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Rockefeller Tree to be Made Into Morris Homes

The 2012 Christmas tree donated by Flanders resident Joseph Balku will be used in the construction of houses for Morris County Habitat for Humanity.

When Joseph Balku agreed to have his 80-foot tall, ten-ton Norway spruce used as the Christmas Tree in Rockefeller Center, it was because he believed it was something everyone would see.

"It is something the whole country can enjoy," Balku said.

And now that the holidays are past, Balku's donation will now be enjoyed permanantly by Morris County families who need homes.

According to a report by the Daily Record, Tishman Speyer, the company that co-owns and operates Rockefeller Center, is donating the lumber milled from this year’s Rockefeller tree to Morris Habitat for Humanity to be used as building material for local homes.

Balku, a resident of Mount Olive since 1972, said that his tree survived Hurricane Sandy due to the timely wrapping of the limbs before the high winds arrived. That preparation  ultimately allowed the tree to survive to be used for Christmas celebration, and now, to build homes in Morris County.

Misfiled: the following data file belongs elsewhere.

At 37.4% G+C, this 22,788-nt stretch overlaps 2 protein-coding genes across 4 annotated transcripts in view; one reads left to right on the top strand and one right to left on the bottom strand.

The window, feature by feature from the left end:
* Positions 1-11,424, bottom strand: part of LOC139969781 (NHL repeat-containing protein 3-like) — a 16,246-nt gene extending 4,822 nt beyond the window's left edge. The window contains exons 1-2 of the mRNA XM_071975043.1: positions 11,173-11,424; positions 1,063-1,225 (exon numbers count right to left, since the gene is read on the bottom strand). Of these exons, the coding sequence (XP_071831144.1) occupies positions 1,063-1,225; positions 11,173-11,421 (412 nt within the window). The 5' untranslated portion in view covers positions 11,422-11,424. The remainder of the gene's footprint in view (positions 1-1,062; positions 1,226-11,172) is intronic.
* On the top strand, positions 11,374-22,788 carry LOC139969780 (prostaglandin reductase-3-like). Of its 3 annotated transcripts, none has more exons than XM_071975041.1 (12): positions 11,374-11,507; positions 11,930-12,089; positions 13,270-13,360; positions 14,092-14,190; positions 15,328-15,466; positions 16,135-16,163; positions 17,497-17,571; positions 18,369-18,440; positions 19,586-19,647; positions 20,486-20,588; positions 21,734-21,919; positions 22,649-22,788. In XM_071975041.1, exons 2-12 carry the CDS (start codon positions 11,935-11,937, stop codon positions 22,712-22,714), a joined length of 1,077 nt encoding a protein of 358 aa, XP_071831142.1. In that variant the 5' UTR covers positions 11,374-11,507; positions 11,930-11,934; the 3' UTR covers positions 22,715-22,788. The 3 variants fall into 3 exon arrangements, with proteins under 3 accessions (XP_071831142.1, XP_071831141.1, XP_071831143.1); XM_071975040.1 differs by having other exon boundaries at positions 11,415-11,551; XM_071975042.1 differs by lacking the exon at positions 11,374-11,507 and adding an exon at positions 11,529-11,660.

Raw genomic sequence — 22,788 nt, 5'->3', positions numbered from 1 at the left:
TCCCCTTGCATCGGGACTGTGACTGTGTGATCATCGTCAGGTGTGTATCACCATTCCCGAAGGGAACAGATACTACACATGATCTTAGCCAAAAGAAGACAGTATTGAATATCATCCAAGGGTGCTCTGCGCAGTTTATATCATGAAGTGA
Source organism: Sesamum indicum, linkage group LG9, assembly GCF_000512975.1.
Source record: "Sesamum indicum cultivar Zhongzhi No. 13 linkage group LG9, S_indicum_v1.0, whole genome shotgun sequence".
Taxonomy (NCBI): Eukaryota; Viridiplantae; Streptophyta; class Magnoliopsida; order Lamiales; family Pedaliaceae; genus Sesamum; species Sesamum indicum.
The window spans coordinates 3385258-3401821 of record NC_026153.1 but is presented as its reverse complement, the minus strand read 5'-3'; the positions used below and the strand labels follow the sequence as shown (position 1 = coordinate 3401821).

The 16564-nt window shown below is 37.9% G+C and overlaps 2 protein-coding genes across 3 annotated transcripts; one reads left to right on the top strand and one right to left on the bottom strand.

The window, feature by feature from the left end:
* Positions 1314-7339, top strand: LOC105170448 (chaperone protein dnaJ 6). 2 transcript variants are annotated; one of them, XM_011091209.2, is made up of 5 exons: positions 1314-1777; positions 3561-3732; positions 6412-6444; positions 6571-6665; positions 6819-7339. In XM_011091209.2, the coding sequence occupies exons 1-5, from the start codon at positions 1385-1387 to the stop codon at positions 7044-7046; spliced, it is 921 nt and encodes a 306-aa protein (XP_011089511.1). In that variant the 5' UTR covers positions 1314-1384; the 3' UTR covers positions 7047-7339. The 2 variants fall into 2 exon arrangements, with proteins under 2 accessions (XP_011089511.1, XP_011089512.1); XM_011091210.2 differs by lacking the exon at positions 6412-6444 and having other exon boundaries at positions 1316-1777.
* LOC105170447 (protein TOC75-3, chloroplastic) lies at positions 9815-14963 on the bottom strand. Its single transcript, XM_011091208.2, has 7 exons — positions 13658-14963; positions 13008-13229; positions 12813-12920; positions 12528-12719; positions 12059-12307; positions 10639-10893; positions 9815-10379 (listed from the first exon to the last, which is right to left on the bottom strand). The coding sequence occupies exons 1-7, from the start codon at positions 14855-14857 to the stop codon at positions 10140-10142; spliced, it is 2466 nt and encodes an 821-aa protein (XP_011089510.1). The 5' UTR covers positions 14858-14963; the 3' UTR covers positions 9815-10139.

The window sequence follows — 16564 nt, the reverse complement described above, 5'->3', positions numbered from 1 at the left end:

The Daily Record report said the tree will create 600 to 900 two-by-fours that will be used to build two homes in Mount Olive and three in Madison, according to Morris Habitat Executive Director Blair Schleicher Bravo.

For updates on the Christmas tree lumber, friend Morris Habitat on Facebook and follow them on Twitter, or check out the Morris Habitat for Humanity site.  

clyde donovan January 23, 2013 at 07:33 PM
I bet each of these politically correct 2X4s will actually costs a lot more than a 2X4 - that meets code - at Home Depot.
grandma cares January 23, 2013 at 08:45 PM
Boy oh boy I have tingles from all the goodness in the wood.
Eileen Stokes January 23, 2013 at 11:15 PM
Many thanks to Tishman Speyer for their sensitivity to the disposal of this tree that brought so much pleasure to so many and which acted locally as a symbol of survival and hope after Hurricane Sandy. Clyde Donovan, if the wood does cost more per board foot, and I would not assume that it will, it will most likely be a higher caliber wood. There is a huge problem in new growth wood these days. It is not a strong as old growth. It has been grown so quickly using "optimum growth" policies that the wood often wracks and is just lacking in overall strength. Slow growth, while not old growth, is most likely better quality.

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